You may have heard all the warnings about eggs and your health. That's because a couple of eggs will put you over the recommended daily amount of cholesterol.

Well, more recent studies have shown that dietary cholesterol has a minimal impact on blood cholesterol. Dietary fat is the real culprit. It's what raises your bad cholesterol levels.

However, if you're still worried about your overall cholesterol intake from eating too many eggs, you can remove the yolk and still benefit from the high protein contained in eggs.

Low fat dairy products
According to an article in Obesity Research, women who ate low-fat dairy products, such as nonfat yogurt and low-fat milk, three to four times a day, lost 70 per cent more fat than low-dairy dieters.

In another study done at Purdue University those who consumed 3 cups of fat-free milk gained less weight over the course of 2 years than those on low calcium diets.

So, not only do dairy products help you strengthen your bones, they can also play an essential role in burning that unwanted body fat.

If you are a regular consumer of milk and other dairy products, that's great, just watch your proportions and perhaps switch over to the low or no fat varieties.

While beans are often associated with the gastrointestinal disturbances they may cause, they are also very good sources of protein, fibre and iron.

Some of the best kinds of beans to eat are:
- Navy beans
- White beans
- Kidney beans
- Lima beans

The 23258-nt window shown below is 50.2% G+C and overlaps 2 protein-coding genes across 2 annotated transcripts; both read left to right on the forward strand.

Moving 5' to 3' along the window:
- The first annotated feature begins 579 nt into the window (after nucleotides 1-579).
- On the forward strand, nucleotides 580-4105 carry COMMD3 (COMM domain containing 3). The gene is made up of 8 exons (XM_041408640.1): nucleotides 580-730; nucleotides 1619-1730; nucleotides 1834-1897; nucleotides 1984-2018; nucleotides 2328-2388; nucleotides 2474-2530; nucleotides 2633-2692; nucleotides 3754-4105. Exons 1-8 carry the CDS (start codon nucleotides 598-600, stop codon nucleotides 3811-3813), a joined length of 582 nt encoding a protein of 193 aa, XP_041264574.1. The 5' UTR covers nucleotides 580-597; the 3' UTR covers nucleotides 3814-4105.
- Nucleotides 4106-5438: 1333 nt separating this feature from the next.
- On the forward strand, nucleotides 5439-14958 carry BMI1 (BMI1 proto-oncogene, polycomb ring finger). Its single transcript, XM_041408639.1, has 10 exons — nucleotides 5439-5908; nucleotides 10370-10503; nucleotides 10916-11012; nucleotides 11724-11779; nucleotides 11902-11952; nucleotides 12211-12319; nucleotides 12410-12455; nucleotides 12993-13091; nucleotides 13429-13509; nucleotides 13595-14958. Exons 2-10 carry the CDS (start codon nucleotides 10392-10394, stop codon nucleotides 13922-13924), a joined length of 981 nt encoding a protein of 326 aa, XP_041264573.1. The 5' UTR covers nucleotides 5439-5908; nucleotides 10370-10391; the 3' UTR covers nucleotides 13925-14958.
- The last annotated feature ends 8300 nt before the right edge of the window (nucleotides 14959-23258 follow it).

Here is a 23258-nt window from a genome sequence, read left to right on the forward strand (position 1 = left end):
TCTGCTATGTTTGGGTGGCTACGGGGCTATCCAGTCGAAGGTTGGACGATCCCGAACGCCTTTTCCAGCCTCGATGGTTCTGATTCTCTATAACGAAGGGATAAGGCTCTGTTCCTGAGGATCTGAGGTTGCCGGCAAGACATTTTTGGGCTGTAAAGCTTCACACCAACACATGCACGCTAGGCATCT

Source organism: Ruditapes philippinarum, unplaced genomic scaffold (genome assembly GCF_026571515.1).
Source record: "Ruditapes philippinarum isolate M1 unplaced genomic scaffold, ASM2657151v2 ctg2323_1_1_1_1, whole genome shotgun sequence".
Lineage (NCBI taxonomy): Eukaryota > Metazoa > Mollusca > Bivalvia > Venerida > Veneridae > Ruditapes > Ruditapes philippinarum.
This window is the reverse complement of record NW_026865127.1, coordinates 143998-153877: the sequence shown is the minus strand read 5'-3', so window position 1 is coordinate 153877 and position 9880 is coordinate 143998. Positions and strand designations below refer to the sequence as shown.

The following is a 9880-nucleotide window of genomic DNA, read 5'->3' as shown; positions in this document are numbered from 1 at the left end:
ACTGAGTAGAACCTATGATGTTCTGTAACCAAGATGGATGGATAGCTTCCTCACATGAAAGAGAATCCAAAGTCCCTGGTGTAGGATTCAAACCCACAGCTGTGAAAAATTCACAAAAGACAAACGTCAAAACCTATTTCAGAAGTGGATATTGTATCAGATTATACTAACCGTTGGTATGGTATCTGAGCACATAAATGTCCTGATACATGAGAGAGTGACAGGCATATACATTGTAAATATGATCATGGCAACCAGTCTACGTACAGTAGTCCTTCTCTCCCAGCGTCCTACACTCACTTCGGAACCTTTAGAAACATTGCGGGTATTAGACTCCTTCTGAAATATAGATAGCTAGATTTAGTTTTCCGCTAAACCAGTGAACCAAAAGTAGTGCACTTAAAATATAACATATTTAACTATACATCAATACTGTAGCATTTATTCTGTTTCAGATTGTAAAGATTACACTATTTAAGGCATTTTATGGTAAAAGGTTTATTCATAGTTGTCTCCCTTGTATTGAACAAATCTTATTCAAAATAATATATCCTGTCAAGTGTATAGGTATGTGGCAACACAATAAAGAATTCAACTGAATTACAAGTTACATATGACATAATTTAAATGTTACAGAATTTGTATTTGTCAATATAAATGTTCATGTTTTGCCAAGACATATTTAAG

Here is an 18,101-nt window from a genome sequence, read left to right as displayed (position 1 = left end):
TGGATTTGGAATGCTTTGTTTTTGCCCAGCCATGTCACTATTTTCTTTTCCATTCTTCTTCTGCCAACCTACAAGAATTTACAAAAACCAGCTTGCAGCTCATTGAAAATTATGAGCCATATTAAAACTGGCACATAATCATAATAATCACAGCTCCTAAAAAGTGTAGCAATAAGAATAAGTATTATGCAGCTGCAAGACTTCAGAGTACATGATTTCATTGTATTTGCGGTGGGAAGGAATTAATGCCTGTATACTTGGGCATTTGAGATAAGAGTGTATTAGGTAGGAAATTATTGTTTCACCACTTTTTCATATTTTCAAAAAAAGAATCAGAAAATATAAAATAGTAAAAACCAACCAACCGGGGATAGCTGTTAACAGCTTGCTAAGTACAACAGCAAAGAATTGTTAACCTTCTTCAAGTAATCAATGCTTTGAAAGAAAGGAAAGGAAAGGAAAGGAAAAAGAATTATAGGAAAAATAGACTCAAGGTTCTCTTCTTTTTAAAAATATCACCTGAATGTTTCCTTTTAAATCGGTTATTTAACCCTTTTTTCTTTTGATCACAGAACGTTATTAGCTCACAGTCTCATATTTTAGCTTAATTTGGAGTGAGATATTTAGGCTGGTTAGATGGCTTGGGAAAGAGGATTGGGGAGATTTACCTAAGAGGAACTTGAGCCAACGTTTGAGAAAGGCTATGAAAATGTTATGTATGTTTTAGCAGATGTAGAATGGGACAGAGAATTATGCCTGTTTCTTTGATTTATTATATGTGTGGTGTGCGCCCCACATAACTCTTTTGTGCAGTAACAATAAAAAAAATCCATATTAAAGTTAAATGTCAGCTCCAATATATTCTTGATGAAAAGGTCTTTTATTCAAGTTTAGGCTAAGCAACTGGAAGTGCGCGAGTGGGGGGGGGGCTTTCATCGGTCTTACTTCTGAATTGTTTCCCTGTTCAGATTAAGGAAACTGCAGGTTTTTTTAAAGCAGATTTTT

And as always, limit baked and refried beans in your diet as refried beans contain tons of saturated fat, while baked beans are usually loaded in sugar. Sure, you'll be getting your protein but you'll also be consuming a lot of fat and sugar that you don't need.

Here's something else to remember. Be sure to cook your beans thoroughly because our digestive tracks are not adapted to breaking down some proteins that are contained in certain beans.

Tip: A vegetable called Edamame (pronounced ed-uh-ma-may) – an organic soybean in a pod often served at Japanese restaurants.

All you do is boil them for three minutes, add a pinch of salt and eat the soybeans out of the pods. They are surprisingly tasty and very good for you. One serving contains 10 grams of soy protein. The best place to find them is at a store that sells organic foods.

While it may not be the tastiest thing you can eat, oatmeal definitely has some great nutritional qualities.

You may have noticed that many of the oatmeal brands are now boasting that eating more oatmeal will help lower your cholesterol level. That's because oatmeal is loaded with soluble fibre which helps reduce blood cholesterol by flushing those bad digestive acids out of your system.